Through Saju, Zaidi highlights how the temptation of crossing barriers and moving a few notches up in the power structure can be incentive enough to surrender one’s individual identity and group affiliations. “Wanting to align with power is a natural impulse. It is understandable because the gains are manifold. Resisting power – especially power structures that deliberately shut you or a specific set of communities out – is also a natural impulse.”
So while a sense of foreboding dominates the pages of Prelude, there are also characters resisting power. Hope in the fictive world comes from Garuda, reluctantly trying to encourage critical thinking in his uninterested students, and the liberal newspaper editor who refuses to sway in the face of moral policing. Both represent the set of individuals in society who drive positive change. “Many such individuals may add up to a particular political culture of reason and civilised debate.”
Such a culture of respectful debate where one can speak without interruption, and is allowed to raise questions and rebuttals, is key to responsibly shaping public opinion. It also stands in sharp contrast to the way social and political debate is currently carried out on television screens or in Parliament. “The prerequisite for a healthy public debate is equity between participants, and a healthy country is one where everyone gets to participate,” Zaidi says.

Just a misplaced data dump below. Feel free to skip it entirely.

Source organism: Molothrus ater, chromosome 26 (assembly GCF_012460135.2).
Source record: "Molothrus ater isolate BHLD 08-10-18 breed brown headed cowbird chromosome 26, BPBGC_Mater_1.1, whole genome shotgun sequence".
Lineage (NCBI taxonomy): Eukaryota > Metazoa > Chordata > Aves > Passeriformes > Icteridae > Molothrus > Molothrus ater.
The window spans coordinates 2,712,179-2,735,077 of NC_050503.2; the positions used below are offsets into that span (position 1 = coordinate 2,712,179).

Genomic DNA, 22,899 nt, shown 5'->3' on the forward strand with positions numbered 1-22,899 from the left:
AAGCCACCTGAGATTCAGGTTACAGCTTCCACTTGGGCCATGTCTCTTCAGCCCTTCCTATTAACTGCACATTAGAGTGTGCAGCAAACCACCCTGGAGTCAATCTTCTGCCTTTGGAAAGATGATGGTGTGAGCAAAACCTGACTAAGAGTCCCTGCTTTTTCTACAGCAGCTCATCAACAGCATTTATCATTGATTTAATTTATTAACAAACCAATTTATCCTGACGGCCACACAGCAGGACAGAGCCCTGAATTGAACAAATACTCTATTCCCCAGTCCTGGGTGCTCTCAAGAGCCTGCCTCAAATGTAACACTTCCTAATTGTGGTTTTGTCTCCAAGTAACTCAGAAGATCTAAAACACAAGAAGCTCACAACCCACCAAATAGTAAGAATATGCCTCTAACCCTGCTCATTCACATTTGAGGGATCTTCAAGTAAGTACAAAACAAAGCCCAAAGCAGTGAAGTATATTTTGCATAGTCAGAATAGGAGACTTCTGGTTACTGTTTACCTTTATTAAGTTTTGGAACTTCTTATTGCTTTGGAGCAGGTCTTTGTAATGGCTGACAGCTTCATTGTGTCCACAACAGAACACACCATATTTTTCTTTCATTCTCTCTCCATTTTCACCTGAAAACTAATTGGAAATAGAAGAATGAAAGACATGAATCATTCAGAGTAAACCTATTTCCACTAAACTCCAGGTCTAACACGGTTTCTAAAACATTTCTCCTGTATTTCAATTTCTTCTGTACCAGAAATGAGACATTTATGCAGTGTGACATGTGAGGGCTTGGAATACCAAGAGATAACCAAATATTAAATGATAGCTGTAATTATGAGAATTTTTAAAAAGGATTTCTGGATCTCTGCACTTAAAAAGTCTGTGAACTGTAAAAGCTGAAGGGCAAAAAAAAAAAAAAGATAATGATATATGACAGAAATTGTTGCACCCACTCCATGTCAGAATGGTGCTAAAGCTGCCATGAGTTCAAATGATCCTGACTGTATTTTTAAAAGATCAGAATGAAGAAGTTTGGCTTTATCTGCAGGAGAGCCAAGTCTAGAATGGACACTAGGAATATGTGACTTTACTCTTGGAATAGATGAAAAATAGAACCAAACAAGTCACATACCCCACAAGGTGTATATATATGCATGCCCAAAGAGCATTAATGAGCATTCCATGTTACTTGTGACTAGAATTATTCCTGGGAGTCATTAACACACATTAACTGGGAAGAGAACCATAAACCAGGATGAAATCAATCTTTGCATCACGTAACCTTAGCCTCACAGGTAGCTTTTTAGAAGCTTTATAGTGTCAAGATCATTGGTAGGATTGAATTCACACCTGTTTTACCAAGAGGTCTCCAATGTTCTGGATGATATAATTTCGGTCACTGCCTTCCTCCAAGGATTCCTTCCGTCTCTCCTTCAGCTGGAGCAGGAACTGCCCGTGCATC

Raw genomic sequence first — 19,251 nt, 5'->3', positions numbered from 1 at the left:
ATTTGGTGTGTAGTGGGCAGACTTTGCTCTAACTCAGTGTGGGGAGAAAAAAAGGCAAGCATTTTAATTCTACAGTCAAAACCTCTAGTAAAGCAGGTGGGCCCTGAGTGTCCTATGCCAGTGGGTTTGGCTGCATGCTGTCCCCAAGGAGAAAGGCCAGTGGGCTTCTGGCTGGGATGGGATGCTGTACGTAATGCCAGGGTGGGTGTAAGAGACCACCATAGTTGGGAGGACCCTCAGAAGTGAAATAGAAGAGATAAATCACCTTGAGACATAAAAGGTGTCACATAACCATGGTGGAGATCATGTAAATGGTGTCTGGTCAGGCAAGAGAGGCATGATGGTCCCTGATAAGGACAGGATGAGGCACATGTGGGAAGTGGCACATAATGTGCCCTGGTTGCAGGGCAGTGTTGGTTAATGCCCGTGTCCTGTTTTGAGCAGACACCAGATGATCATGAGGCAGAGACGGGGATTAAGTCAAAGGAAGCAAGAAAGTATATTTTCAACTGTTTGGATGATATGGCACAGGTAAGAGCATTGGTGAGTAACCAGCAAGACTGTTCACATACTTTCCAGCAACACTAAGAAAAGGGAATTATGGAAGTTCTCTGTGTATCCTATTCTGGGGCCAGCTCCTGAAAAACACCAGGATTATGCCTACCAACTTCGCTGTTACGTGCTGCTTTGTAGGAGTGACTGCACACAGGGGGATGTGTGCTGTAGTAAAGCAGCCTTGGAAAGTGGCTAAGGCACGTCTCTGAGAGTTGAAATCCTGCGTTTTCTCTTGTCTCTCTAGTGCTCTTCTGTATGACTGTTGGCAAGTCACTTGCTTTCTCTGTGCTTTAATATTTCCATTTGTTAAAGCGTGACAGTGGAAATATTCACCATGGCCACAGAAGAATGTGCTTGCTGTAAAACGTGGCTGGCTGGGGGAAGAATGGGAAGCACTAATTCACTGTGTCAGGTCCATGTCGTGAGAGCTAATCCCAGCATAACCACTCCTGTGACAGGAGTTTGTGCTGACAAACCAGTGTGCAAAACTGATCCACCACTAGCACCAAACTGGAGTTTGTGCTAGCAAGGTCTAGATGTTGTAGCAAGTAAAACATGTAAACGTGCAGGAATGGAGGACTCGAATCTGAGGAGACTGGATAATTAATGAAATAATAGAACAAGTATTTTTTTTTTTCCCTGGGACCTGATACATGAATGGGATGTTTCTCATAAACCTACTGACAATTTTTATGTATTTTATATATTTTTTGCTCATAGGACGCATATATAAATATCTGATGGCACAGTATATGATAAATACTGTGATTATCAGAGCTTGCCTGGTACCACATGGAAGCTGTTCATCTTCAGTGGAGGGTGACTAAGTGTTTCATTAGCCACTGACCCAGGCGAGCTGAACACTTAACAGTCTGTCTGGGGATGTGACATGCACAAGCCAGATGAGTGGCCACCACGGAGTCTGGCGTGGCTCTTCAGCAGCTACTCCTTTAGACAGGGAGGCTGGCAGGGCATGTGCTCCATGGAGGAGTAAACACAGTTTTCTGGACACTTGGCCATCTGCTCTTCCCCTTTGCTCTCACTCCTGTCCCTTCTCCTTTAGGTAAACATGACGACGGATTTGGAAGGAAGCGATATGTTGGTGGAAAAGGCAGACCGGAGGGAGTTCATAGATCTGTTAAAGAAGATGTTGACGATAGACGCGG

It is also such responsible individuals that Zaidi is most focused on sharing Prelude to a Riot with. “Readers who recognise that each of us play a role in shaping conversations in private and public domains, readers who can find the courage to challenge drawing room conversations, café conversations, WhatsApp conversations, readers who are willing to accept the stress and grief of being unpopular in their families and who continue to rail at discriminatory behaviour – they would make me happiest.”
Prelude to a Riot is published by Aleph Book Company